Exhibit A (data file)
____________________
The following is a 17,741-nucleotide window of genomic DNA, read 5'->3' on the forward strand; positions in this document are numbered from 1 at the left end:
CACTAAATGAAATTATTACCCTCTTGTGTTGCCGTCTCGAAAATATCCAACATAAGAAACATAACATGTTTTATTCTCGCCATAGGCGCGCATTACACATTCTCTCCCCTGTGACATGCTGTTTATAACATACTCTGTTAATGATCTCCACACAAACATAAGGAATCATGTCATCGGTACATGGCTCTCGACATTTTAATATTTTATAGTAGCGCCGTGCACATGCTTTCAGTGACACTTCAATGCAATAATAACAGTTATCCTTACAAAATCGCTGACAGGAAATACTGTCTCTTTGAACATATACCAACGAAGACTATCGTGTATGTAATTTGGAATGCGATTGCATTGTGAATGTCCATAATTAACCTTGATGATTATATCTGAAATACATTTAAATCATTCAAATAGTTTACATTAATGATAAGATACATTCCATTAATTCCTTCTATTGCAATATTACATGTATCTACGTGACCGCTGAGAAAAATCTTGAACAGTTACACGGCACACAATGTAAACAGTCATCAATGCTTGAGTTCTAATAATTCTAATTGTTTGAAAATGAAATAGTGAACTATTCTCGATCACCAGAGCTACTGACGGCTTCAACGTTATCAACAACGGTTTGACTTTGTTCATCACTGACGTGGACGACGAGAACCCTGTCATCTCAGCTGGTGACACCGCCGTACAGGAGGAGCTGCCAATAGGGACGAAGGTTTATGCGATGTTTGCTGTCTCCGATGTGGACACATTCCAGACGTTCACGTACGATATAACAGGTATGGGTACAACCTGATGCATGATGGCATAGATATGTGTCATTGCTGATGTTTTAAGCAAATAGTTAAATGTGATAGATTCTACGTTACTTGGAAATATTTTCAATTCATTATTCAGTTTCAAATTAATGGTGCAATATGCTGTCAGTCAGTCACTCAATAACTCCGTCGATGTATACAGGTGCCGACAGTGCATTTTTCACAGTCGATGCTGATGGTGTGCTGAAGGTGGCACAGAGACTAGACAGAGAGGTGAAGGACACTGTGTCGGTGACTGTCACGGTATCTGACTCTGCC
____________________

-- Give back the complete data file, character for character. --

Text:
The following is a 17,741-nucleotide window of genomic DNA, read 5'->3' on the forward strand; positions in this document are numbered from 1 at the left end:
CACTAAATGAAATTATTACCCTCTTGTGTTGCCGTCTCGAAAATATCCAACATAAGAAACATAACATGTTTTATTCTCGCCATAGGCGCGCATTACACATTCTCTCCCCTGTGACATGCTGTTTATAACATACTCTGTTAATGATCTCCACACAAACATAAGGAATCATGTCATCGGTACATGGCTCTCGACATTTTAATATTTTATAGTAGCGCCGTGCACATGCTTTCAGTGACACTTCAATGCAATAATAACAGTTATCCTTACAAAATCGCTGACAGGAAATACTGTCTCTTTGAACATATACCAACGAAGACTATCGTGTATGTAATTTGGAATGCGATTGCATTGTGAATGTCCATAATTAACCTTGATGATTATATCTGAAATACATTTAAATCATTCAAATAGTTTACATTAATGATAAGATACATTCCATTAATTCCTTCTATTGCAATATTACATGTATCTACGTGACCGCTGAGAAAAATCTTGAACAGTTACACGGCACACAATGTAAACAGTCATCAATGCTTGAGTTCTAATAATTCTAATTGTTTGAAAATGAAATAGTGAACTATTCTCGATCACCAGAGCTACTGACGGCTTCAACGTTATCAACAACGGTTTGACTTTGTTCATCACTGACGTGGACGACGAGAACCCTGTCATCTCAGCTGGTGACACCGCCGTACAGGAGGAGCTGCCAATAGGGACGAAGGTTTATGCGATGTTTGCTGTCTCCGATGTGGACACATTCCAGACGTTCACGTACGATATAACAGGTATGGGTACAACCTGATGCATGATGGCATAGATATGTGTCATTGCTGATGTTTTAAGCAAATAGTTAAATGTGATAGATTCTACGTTACTTGGAAATATTTTCAATTCATTATTCAGTTTCAAATTAATGGTGCAATATGCTGTCAGTCAGTCACTCAATAACTCCGTCGATGTATACAGGTGCCGACAGTGCATTTTTCACAGTCGATGCTGATGGTGTGCTGAAGGTGGCACAGAGACTAGACAGAGAGGTGAAGGACACTGTGTCGGTGACTGTCACGGTATCTGACTCTGCC